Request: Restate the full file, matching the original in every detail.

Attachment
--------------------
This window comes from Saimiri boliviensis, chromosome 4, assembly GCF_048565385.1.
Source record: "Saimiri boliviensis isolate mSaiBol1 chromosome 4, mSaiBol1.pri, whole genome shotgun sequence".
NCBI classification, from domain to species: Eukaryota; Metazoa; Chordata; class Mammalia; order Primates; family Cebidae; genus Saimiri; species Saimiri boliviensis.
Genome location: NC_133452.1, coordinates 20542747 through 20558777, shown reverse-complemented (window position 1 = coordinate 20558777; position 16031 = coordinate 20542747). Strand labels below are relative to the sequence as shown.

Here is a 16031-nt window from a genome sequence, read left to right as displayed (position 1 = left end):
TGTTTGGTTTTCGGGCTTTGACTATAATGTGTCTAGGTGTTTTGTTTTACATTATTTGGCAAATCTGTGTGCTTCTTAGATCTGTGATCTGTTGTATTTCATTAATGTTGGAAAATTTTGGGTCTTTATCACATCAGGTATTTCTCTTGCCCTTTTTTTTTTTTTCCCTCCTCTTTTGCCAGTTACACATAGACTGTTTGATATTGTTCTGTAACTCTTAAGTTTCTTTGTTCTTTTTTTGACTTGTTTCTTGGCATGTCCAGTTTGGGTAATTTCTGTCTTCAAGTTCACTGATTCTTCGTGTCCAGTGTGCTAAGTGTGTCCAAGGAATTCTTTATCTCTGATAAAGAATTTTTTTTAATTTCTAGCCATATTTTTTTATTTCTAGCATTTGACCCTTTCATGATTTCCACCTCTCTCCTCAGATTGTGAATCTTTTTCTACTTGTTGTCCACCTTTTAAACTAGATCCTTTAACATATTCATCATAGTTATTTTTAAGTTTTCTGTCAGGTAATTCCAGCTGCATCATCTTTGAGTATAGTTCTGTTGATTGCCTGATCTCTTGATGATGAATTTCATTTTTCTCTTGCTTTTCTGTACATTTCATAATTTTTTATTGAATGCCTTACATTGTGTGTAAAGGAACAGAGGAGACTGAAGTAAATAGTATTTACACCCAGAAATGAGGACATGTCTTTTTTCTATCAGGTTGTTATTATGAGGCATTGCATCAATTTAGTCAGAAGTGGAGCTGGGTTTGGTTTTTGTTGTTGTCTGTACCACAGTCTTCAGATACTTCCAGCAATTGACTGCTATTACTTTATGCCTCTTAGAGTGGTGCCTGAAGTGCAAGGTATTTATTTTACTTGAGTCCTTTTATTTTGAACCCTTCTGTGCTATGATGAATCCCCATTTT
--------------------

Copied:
This window comes from Saimiri boliviensis, chromosome 4, assembly GCF_048565385.1.
Source record: "Saimiri boliviensis isolate mSaiBol1 chromosome 4, mSaiBol1.pri, whole genome shotgun sequence".
NCBI classification, from domain to species: Eukaryota; Metazoa; Chordata; class Mammalia; order Primates; family Cebidae; genus Saimiri; species Saimiri boliviensis.
Genome location: NC_133452.1, coordinates 20542747 through 20558777, shown reverse-complemented (window position 1 = coordinate 20558777; position 16031 = coordinate 20542747). Strand labels below are relative to the sequence as shown.

Here is a 16031-nt window from a genome sequence, read left to right as displayed (position 1 = left end):
TGTTTGGTTTTCGGGCTTTGACTATAATGTGTCTAGGTGTTTTGTTTTACATTATTTGGCAAATCTGTGTGCTTCTTAGATCTGTGATCTGTTGTATTTCATTAATGTTGGAAAATTTTGGGTCTTTATCACATCAGGTATTTCTCTTGCCCTTTTTTTTTTTTTCCCTCCTCTTTTGCCAGTTACACATAGACTGTTTGATATTGTTCTGTAACTCTTAAGTTTCTTTGTTCTTTTTTTGACTTGTTTCTTGGCATGTCCAGTTTGGGTAATTTCTGTCTTCAAGTTCACTGATTCTTCGTGTCCAGTGTGCTAAGTGTGTCCAAGGAATTCTTTATCTCTGATAAAGAATTTTTTTTAATTTCTAGCCATATTTTTTTATTTCTAGCATTTGACCCTTTCATGATTTCCACCTCTCTCCTCAGATTGTGAATCTTTTTCTACTTGTTGTCCACCTTTTAAACTAGATCCTTTAACATATTCATCATAGTTATTTTTAAGTTTTCTGTCAGGTAATTCCAGCTGCATCATCTTTGAGTATAGTTCTGTTGATTGCCTGATCTCTTGATGATGAATTTCATTTTTCTCTTGCTTTTCTGTACATTTCATAATTTTTTATTGAATGCCTTACATTGTGTGTAAAGGAACAGAGGAGACTGAAGTAAATAGTATTTACACCCAGAAATGAGGACATGTCTTTTTTCTATCAGGTTGTTATTATGAGGCATTGCATCAATTTAGTCAGAAGTGGAGCTGGGTTTGGTTTTTGTTGTTGTCTGTACCACAGTCTTCAGATACTTCCAGCAATTGACTGCTATTACTTTATGCCTCTTAGAGTGGTGCCTGAAGTGCAAGGTATTTATTTTACTTGAGTCCTTTTATTTTGAACCCTTCTGTGCTATGATGAATCCCCATTTT